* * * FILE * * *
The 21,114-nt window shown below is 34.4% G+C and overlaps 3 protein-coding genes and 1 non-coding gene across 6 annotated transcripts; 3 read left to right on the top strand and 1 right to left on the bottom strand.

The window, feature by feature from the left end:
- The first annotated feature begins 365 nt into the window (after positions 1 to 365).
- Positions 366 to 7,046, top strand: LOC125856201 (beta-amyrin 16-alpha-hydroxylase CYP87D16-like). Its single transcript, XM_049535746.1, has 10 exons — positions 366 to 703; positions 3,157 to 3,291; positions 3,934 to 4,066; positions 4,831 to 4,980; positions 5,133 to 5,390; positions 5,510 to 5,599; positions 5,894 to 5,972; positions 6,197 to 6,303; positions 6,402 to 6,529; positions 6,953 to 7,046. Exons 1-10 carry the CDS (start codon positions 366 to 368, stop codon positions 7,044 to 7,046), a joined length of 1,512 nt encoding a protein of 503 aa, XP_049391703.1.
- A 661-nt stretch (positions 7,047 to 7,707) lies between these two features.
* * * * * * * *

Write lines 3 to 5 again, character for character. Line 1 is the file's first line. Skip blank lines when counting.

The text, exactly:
- The first annotated feature begins 365 nt into the window (after positions 1 to 365).
- Positions 366 to 7,046, top strand: LOC125856201 (beta-amyrin 16-alpha-hydroxylase CYP87D16-like). Its single transcript, XM_049535746.1, has 10 exons — positions 366 to 703; positions 3,157 to 3,291; positions 3,934 to 4,066; positions 4,831 to 4,980; positions 5,133 to 5,390; positions 5,510 to 5,599; positions 5,894 to 5,972; positions 6,197 to 6,303; positions 6,402 to 6,529; positions 6,953 to 7,046. Exons 1-10 carry the CDS (start codon positions 366 to 368, stop codon positions 7,044 to 7,046), a joined length of 1,512 nt encoding a protein of 503 aa, XP_049391703.1.
- A 661-nt stretch (positions 7,047 to 7,707) lies between these two features.